Founded in 1874, Macalester College began as a Presbyterian college with few resources and only six students. The private liberal arts college became known for its rigorous academics and commitment to internationalism, multiculturalism, and service to society.
Macalester College, named for benefactor Charles Macalester, was founded in 1874 by Minnesota education leader Edward Neill. After bobbling between locations, including the elegant Winslow House, Macalester found a permanent home on forty acres of land between Minneapolis and St. Paul. The surrounding sprawl was named Macalester Park. The college’s first building, the east wing of Old Main, was completed there in 1884. It opened for classes the following fall to just five professors and six students.
The college’s beginnings were rocky, slammed with falling enrollment and rising debt. Yet president James Wallace helped the college gain financial footing with a vigorous fundraising campaign. Figures like George Dayton, James J. Hill, and Andrew Carnegie chipped in to keep the college afloat.
Though founded as a nonsectarian college, Macalester has always held ties to the Presbyterian Church. Early on, its religious focus attracted Presbyterian students and led many to work in religious fields after graduation. Charles Turck, president from 1939 until 1958, began to shift the college toward a more religiously welcoming and less explicitly evangelical atmosphere in the 1940s. He also began to define the set of values for which the school became known: internationalism, multiculturalism, and service to society.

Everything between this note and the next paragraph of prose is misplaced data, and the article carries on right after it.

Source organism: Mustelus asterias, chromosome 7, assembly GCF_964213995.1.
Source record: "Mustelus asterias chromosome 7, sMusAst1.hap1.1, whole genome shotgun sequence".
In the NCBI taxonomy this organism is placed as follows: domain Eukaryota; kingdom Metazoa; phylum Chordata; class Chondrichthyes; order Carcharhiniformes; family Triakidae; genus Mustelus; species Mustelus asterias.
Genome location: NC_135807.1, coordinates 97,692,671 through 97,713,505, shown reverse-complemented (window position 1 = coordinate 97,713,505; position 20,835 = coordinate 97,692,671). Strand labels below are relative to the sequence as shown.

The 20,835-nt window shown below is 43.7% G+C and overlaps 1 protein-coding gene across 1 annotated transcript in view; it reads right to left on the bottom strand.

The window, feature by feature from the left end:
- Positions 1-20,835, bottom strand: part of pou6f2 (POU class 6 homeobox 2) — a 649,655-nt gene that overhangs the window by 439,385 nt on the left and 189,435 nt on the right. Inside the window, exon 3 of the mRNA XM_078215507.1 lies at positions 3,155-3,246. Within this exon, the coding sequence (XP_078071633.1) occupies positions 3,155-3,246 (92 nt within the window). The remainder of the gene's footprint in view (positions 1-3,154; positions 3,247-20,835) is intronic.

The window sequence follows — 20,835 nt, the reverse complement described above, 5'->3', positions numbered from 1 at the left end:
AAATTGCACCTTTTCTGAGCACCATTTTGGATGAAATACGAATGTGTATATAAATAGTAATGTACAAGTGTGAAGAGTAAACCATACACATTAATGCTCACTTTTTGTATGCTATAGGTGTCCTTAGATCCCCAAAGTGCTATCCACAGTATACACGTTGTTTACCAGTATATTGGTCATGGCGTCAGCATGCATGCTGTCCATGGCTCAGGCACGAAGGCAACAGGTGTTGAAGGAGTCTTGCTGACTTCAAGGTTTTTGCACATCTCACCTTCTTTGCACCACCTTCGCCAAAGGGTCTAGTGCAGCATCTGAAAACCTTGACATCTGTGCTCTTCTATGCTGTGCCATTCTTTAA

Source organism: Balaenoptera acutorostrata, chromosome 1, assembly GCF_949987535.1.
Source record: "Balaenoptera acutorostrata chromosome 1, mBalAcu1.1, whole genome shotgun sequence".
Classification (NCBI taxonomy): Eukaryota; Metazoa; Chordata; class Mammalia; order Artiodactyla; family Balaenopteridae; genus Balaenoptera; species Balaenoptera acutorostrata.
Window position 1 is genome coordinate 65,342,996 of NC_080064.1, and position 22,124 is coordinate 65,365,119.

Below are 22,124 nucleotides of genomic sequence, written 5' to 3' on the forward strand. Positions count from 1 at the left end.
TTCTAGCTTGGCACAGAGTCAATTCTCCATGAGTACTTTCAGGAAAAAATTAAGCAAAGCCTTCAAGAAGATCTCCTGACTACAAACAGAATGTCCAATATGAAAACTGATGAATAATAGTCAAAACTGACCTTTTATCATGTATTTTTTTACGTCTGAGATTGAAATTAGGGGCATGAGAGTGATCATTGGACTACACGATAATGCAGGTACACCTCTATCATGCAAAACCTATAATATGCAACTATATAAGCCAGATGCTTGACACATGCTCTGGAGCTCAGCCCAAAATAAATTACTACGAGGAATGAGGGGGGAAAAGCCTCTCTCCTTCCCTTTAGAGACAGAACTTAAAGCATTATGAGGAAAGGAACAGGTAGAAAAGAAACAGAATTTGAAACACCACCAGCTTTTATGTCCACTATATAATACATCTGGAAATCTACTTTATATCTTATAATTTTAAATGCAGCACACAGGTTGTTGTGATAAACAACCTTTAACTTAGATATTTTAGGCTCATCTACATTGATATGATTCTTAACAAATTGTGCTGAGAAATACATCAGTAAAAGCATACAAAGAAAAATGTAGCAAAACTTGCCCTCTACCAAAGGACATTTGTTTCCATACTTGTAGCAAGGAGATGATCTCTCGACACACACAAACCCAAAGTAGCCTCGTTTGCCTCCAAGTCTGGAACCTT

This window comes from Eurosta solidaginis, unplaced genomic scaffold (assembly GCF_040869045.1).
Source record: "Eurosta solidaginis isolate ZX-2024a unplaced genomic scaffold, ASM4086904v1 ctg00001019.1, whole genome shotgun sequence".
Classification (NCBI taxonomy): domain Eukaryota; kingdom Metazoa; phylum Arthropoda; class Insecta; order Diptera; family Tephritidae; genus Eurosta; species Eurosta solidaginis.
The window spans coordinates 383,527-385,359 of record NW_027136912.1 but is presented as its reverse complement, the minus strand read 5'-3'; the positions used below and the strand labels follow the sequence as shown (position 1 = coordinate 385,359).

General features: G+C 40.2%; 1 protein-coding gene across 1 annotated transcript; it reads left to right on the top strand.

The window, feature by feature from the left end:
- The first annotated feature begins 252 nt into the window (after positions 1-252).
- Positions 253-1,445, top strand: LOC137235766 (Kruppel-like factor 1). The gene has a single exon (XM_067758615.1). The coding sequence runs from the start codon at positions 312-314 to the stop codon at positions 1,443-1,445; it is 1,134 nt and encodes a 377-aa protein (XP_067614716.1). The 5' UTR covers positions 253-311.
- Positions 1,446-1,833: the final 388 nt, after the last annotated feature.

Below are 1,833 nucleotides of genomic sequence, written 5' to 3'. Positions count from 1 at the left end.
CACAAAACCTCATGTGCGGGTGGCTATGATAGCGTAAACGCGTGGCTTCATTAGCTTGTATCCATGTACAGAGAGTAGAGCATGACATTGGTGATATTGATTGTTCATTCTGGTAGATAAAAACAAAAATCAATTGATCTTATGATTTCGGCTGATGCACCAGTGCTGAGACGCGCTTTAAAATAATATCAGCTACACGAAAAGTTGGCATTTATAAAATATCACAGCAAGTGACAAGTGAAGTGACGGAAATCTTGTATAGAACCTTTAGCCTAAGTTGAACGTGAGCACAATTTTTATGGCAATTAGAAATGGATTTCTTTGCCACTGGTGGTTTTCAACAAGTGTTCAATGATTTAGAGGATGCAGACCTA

Macalester’s ties with internationalism reach back to 1893, when the college admitted its first international student. Many domestic students also travelled abroad during those early years, though their trips were often fueled by a desire to evangelize or provide humanitarian aid. By the 1930s, the curriculum had expanded to include subjects like international law and additional world languages. In 1950, Macalester became the first Minnesotan college to fly the United Nations flag. In the 2010s, international students made up about 12 percent of the student body, and 60 percent of students studied abroad during their college career.
Multiculturalism, too, has a long history with the college. In 1915, Catharine Lealtad became Macalester’s first African American graduate. Esther Suzuki followed as its first Japanese American graduate in 1946. In 1969, Macalester joined the Expanded Educational Opportunities (EEO) program. EEO admitted more than 300 students of color before approaching an end in 1975, a year after substantial budget cuts sparked a twelve-day student protest.
In its earlier years, Macalester focused heavily on religion and the sciences. The curriculum expanded to include the arts when women were admitted in 1893. A school of music opened soon after. Later, during Turck’s presidency, the college focused on preparing students for work with a variety of vocational programs. Macalester is known today for its liberal arts curriculum, which was introduced in 1964.
Outside of classes, students can play for a sports team or choose from a variety of campus clubs. The student newspaper, the Mac Weekly, has published student work since 1914. WBOM (now WMCN) became Minnesota’s first campus radio station in 1948. In honor of its Scottish roots, the college also offers free bagpipe lessons to any interested student. Macalester celebrates the anniversary of its founding each year with a game of pushball, first played on campus in 1914.
In the 1990s, Macalester’s Reader’s Digest shares rocketed in value. The college has used the funds in the decades since to remodel much of the campus, as well as diversify the faculty and strengthen academic programs.
Notable alumni include Kofi Annan, Danai Gurira, Joan and Walter Mondale, and Tim O’Brien, as well as members of the music groups Sounds of Blackness and Hüsker Dü. Notable professors include former vice president Hubert Humphrey and Man Booker Prize winner Marlon James.
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Correction: This article’s headline has been corrected to accurately reflect the year classes began at Macalester and the number of faculty and students at that time.